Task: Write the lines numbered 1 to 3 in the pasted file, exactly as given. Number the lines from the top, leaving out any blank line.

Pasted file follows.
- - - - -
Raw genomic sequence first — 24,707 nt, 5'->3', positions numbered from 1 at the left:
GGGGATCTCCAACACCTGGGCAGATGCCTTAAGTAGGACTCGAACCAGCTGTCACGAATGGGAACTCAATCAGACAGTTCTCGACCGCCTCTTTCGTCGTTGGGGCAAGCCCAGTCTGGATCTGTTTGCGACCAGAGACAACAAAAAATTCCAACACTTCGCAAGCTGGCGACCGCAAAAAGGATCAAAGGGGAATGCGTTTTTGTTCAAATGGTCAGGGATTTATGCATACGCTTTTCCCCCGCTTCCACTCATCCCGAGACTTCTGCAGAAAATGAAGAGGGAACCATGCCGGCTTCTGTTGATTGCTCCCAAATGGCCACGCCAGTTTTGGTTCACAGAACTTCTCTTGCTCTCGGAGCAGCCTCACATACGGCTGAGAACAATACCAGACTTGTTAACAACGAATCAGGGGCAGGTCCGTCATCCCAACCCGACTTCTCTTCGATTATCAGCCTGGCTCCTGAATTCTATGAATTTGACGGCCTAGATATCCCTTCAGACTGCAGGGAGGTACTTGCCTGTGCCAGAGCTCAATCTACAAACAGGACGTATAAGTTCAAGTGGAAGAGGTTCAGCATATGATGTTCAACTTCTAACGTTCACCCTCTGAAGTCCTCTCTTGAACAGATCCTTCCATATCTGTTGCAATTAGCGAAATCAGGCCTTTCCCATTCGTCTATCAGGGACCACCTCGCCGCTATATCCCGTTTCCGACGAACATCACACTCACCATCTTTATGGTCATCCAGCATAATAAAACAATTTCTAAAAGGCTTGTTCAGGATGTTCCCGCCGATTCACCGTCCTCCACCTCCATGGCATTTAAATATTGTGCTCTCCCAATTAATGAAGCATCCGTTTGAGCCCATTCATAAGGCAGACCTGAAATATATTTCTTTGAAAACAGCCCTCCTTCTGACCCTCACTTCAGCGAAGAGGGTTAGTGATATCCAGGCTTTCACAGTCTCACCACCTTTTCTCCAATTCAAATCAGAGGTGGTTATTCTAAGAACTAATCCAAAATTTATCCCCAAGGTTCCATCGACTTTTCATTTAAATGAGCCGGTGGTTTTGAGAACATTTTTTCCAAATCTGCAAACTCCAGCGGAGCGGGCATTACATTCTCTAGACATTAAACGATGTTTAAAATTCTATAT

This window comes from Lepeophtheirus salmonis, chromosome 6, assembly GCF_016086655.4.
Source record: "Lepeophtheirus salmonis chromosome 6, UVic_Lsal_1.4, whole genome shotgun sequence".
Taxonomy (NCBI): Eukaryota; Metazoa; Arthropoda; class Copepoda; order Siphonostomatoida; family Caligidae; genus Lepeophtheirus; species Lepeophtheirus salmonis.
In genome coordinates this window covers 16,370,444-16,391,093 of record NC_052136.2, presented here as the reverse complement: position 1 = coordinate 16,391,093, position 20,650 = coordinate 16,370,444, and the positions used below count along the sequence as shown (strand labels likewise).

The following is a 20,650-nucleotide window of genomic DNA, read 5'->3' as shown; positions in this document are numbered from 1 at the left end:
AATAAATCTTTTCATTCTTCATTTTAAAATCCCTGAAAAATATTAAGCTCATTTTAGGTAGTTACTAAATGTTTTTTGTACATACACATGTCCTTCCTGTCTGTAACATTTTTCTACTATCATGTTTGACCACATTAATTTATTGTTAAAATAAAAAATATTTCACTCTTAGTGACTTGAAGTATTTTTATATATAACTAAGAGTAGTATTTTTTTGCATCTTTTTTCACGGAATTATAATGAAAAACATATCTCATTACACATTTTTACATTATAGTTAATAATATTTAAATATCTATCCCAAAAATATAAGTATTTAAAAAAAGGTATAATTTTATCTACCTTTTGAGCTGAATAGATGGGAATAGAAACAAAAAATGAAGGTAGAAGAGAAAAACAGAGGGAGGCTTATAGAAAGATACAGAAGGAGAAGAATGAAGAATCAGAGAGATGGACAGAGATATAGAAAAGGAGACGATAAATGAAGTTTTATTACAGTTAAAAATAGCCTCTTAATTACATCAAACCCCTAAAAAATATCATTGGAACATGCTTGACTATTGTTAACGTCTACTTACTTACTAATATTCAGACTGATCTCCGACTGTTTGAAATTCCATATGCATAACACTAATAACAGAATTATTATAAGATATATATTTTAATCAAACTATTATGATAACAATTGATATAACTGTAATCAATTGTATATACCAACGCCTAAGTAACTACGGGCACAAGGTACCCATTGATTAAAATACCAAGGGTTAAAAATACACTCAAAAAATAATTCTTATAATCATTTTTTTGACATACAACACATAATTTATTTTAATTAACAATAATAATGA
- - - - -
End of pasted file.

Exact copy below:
Raw genomic sequence first — 24,707 nt, 5'->3', positions numbered from 1 at the left:
GGGGATCTCCAACACCTGGGCAGATGCCTTAAGTAGGACTCGAACCAGCTGTCACGAATGGGAACTCAATCAGACAGTTCTCGACCGCCTCTTTCGTCGTTGGGGCAAGCCCAGTCTGGATCTGTTTGCGACCAGAGACAACAAAAAATTCCAACACTTCGCAAGCTGGCGACCGCAAAAAGGATCAAAGGGGAATGCGTTTTTGTTCAAATGGTCAGGGATTTATGCATACGCTTTTCCCCCGCTTCCACTCATCCCGAGACTTCTGCAGAAAATGAAGAGGGAACCATGCCGGCTTCTGTTGATTGCTCCCAAATGGCCACGCCAGTTTTGGTTCACAGAACTTCTCTTGCTCTCGGAGCAGCCTCACATACGGCTGAGAACAATACCAGACTTGTTAACAACGAATCAGGGGCAGGTCCGTCATCCCAACCCGACTTCTCTTCGATTATCAGCCTGGCTCCTGAATTCTATGAATTTGACGGCCTAGATATCCCTTCAGACTGCAGGGAGGTACTTGCCTGTGCCAGAGCTCAATCTACAAACAGGACGTATAAGTTCAAGTGGAAGAGGTTCAGCATATGATGTTCAACTTCTAACGTTCACCCTCTGAAGTCCTCTCTTGAACAGATCCTTCCATATCTGTTGCAATTAGCGAAATCAGGCCTTTCCCATTCGTCTATCAGGGACCACCTCGCCGCTATATCCCGTTTCCGACGAACATCACACTCACCATCTTTATGGTCATCCAGCATAATAAAACAATTTCTAAAAGGCTTGTTCAGGATGTTCCCGCCGATTCACCGTCCTCCACCTCCATGGCATTTAAATATTGTGCTCTCCCAATTAATGAAGCATCCGTTTGAGCCCATTCATAAGGCAGACCTGAAATATATTTCTTTGAAAACAGCCCTCCTTCTGACCCTCACTTCAGCGAAGAGGGTTAGTGATATCCAGGCTTTCACAGTCTCACCACCTTTTCTCCAATTCAAATCAGAGGTGGTTATTCTAAGAACTAATCCAAAATTTATCCCCAAGGTTCCATCGACTTTTCATTTAAATGAGCCGGTGGTTTTGAGAACATTTTTTCCAAATCTGCAAACTCCAGCGGAGCGGGCATTACATTCTCTAGACATTAAACGATGTTTAAAATTCTATAT

This window comes from Lepeophtheirus salmonis, chromosome 6, assembly GCF_016086655.4.